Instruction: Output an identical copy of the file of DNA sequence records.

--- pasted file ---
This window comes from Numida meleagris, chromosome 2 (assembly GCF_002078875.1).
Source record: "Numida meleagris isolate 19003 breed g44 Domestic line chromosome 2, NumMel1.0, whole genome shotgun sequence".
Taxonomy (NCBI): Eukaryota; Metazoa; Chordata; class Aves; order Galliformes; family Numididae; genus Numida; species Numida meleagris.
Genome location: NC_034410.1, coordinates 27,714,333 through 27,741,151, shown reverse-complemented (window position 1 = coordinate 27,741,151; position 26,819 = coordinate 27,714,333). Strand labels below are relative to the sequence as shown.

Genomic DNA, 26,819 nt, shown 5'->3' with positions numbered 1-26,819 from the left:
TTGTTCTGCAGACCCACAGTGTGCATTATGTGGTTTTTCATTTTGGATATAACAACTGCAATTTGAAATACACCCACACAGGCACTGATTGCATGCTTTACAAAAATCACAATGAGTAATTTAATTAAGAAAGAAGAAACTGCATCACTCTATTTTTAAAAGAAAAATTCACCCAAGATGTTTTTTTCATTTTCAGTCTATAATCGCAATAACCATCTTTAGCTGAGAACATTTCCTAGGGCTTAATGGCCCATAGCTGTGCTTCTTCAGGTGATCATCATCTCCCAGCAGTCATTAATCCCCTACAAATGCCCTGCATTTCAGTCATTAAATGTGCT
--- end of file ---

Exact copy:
This window comes from Numida meleagris, chromosome 2 (assembly GCF_002078875.1).
Source record: "Numida meleagris isolate 19003 breed g44 Domestic line chromosome 2, NumMel1.0, whole genome shotgun sequence".
Taxonomy (NCBI): Eukaryota; Metazoa; Chordata; class Aves; order Galliformes; family Numididae; genus Numida; species Numida meleagris.
Genome location: NC_034410.1, coordinates 27,714,333 through 27,741,151, shown reverse-complemented (window position 1 = coordinate 27,741,151; position 26,819 = coordinate 27,714,333). Strand labels below are relative to the sequence as shown.

Genomic DNA, 26,819 nt, shown 5'->3' with positions numbered 1-26,819 from the left:
TTGTTCTGCAGACCCACAGTGTGCATTATGTGGTTTTTCATTTTGGATATAACAACTGCAATTTGAAATACACCCACACAGGCACTGATTGCATGCTTTACAAAAATCACAATGAGTAATTTAATTAAGAAAGAAGAAACTGCATCACTCTATTTTTAAAAGAAAAATTCACCCAAGATGTTTTTTTCATTTTCAGTCTATAATCGCAATAACCATCTTTAGCTGAGAACATTTCCTAGGGCTTAATGGCCCATAGCTGTGCTTCTTCAGGTGATCATCATCTCCCAGCAGTCATTAATCCCCTACAAATGCCCTGCATTTCAGTCATTAAATGTGCT